For some reason, I've never read any of Aleksander Voinov's work before now. And let me tell you, that is about to change in a big way. Dark Edge was...moreFor some reason, I've never read any of Aleksander Voinov's work before now. And let me tell you, that is about to change in a big way. Dark Edge was a real page turner for me, character-driven between soldiers on opposing sides of a planetary invasion. Although this novel is billed as SF M/M, the setting might as well be modern Afghanistan during the Soviet occupation. (If you've read Special Forces, you'll definitely recognize the setting. Dark Edge could be considered a much shorter, less raunchy and less gritty version of Soldiers, which is the first book of the Special Forces trilogy.)
This book has a ton of strengths: fabulous writing, excellent pacing, and a compelling military plot. But the lead characters are what sets it apart--both leads are nuanced and well-developed, and I loved them both. While there is plenty of hot sex in the book--and it's well-written sex--you'll have to look elsewhere if you're looking for nasty. This is not Amelia Gormley's Strain or Heidi Cullinan's Special Delivery. While sex is what brings the characters together in the beginning, the care and gentleness that develops between Sergei and 'Mike' are what sustains the relationship.
If you like Josh Lanyon, then definitely give Voinov a try. The settings are completely different, but the attention to relationship dynamics is somewhat similar. I'm planning to read Scorpion next. Can't wait!(less)
I have mixed feelings about this book. I really enjoyed the first third, which is a slow buildup full of tension and anticipation. Cameron, head waite...moreI have mixed feelings about this book. I really enjoyed the first third, which is a slow buildup full of tension and anticipation. Cameron, head waiter at an exclusive restaurant, is enthralled by one of his regular tables, the cryptic Julian. This scenario seems pretty mundane, but Urban manages to infuse it with drama and excitement from Cameron's perspective. But once Julian and Cameron get together, the pace and tension dissolve. An external threat is introduced (part of Julian's mysterious past) that is neither believable nor compelling. The same deliberate pacing that worked so well at the beginning of the book now becomes plodding.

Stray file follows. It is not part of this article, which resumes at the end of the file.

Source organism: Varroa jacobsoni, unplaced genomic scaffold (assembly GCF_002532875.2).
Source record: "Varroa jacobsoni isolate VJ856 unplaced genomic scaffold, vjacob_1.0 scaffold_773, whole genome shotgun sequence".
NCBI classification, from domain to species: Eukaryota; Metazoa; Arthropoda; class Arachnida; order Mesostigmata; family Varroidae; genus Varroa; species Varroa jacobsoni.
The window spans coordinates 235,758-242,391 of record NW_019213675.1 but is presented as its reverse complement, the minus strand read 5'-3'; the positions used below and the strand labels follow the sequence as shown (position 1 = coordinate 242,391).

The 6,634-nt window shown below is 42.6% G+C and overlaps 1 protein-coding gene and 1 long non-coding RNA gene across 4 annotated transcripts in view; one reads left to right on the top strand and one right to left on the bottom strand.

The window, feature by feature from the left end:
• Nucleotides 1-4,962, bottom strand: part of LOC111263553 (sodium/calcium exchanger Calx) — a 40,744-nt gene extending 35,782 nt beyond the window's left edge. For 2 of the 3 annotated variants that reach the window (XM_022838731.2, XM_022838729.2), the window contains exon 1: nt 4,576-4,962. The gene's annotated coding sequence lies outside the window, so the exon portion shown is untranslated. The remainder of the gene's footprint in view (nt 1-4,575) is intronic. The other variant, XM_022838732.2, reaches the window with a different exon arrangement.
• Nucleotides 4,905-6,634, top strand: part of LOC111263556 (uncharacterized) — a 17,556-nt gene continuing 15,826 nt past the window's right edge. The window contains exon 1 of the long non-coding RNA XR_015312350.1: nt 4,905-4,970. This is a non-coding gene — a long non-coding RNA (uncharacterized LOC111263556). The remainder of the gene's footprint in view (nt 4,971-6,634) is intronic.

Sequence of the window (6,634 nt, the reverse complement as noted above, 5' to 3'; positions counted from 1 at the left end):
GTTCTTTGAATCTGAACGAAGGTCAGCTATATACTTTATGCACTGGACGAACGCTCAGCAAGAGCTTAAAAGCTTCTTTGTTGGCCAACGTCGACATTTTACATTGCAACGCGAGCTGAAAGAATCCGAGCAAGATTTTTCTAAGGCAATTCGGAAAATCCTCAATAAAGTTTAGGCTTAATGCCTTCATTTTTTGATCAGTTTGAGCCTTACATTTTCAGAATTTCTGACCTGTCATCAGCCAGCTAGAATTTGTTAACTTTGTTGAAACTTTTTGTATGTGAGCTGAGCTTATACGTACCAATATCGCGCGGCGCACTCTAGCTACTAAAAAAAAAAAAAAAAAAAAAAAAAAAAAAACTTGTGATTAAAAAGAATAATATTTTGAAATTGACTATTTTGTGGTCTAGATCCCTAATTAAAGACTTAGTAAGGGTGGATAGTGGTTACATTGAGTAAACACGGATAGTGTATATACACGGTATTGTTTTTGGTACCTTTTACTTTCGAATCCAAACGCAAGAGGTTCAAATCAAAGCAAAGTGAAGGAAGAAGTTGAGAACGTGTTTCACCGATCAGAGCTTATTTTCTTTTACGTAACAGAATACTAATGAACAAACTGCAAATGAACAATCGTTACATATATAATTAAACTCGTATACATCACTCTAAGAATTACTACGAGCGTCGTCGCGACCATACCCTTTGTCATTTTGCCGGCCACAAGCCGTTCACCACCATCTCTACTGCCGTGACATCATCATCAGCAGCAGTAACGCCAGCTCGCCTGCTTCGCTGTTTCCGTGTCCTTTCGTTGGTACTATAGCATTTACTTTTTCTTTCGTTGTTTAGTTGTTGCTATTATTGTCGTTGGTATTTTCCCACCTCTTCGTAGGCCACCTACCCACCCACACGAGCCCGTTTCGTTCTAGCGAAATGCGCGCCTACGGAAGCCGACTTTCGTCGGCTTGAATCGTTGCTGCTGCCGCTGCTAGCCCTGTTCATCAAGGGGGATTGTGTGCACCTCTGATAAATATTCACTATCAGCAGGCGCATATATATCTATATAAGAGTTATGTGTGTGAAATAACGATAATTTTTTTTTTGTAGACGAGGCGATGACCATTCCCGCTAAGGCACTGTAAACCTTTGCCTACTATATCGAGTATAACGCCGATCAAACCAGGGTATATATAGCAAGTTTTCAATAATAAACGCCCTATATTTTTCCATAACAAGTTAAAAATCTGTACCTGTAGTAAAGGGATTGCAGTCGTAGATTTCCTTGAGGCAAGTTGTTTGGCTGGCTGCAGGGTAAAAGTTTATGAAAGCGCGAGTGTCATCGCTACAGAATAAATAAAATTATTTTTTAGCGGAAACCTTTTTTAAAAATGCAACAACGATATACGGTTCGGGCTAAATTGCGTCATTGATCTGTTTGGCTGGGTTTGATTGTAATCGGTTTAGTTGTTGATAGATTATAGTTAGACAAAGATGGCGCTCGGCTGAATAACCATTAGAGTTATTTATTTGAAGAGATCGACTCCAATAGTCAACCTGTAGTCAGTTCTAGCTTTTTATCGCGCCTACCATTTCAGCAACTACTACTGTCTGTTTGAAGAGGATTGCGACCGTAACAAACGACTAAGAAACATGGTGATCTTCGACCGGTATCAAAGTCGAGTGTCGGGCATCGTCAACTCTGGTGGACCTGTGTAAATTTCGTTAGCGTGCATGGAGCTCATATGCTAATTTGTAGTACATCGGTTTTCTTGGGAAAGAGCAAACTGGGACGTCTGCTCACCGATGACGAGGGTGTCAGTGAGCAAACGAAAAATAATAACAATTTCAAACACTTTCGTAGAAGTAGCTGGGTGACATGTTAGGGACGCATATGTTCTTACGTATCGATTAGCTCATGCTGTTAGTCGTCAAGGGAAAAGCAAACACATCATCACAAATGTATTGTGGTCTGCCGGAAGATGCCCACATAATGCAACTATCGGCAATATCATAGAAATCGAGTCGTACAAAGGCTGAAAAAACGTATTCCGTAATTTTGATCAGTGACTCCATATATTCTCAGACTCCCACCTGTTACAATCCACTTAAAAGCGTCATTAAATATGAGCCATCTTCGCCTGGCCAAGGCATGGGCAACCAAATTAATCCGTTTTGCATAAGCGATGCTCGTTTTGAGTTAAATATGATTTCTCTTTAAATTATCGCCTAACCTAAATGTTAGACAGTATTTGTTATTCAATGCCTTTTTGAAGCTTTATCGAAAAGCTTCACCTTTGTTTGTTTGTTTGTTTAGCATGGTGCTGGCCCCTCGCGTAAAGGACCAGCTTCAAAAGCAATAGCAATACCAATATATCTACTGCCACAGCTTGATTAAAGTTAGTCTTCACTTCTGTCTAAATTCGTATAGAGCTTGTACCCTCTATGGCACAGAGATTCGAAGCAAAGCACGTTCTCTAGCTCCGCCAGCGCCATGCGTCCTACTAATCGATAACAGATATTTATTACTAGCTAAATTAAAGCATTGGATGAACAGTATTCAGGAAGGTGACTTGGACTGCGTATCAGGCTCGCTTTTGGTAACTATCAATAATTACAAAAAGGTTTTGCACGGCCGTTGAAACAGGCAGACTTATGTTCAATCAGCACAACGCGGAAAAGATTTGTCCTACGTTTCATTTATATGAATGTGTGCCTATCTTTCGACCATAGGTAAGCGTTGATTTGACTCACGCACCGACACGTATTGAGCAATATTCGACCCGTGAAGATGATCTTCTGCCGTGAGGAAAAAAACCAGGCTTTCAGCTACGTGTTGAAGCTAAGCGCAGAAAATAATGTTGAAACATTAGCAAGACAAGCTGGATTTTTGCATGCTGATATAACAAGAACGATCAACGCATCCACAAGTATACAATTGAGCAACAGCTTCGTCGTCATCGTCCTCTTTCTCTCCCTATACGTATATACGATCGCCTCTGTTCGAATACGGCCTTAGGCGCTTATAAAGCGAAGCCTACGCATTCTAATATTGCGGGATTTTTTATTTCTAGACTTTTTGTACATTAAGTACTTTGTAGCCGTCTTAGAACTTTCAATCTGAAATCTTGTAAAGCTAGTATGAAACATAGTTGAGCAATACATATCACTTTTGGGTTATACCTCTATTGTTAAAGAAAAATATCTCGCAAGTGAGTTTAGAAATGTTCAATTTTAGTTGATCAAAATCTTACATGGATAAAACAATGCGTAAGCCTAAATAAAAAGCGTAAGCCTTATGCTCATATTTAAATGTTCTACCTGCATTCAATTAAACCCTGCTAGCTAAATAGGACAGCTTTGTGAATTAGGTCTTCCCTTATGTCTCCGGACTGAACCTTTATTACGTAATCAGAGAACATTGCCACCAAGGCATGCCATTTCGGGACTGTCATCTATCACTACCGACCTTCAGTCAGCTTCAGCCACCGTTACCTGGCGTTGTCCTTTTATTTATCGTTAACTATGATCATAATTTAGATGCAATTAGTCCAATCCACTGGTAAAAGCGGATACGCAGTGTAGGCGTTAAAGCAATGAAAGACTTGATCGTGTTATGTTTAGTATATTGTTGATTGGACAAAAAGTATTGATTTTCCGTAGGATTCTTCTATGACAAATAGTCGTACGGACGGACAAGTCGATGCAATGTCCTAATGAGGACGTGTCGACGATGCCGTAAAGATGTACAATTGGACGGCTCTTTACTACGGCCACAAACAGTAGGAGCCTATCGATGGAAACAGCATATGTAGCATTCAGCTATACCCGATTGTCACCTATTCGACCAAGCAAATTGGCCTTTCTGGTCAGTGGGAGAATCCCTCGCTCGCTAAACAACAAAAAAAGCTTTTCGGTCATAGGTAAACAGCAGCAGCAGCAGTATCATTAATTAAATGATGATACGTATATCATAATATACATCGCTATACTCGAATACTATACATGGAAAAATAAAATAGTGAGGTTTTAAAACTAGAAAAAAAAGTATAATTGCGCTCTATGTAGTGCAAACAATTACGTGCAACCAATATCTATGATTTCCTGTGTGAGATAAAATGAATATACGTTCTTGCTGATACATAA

Julian, as the reader figures out immediately, is an assassin. And he's got super secret stuff going on with Cameron's boss. It's not clear who Julian works for, or whether he's a good guy or a bad guy. Okay. No problem there--ethical gray area of assassination, I guess. But Julian is portrayed as the world's best at what he does. Except he is consistently hurt doing his job (including getting bitten by dogs). I don't know how he's trying to kill people--maybe kick them to death?--but I found it hard to believe he's a pro.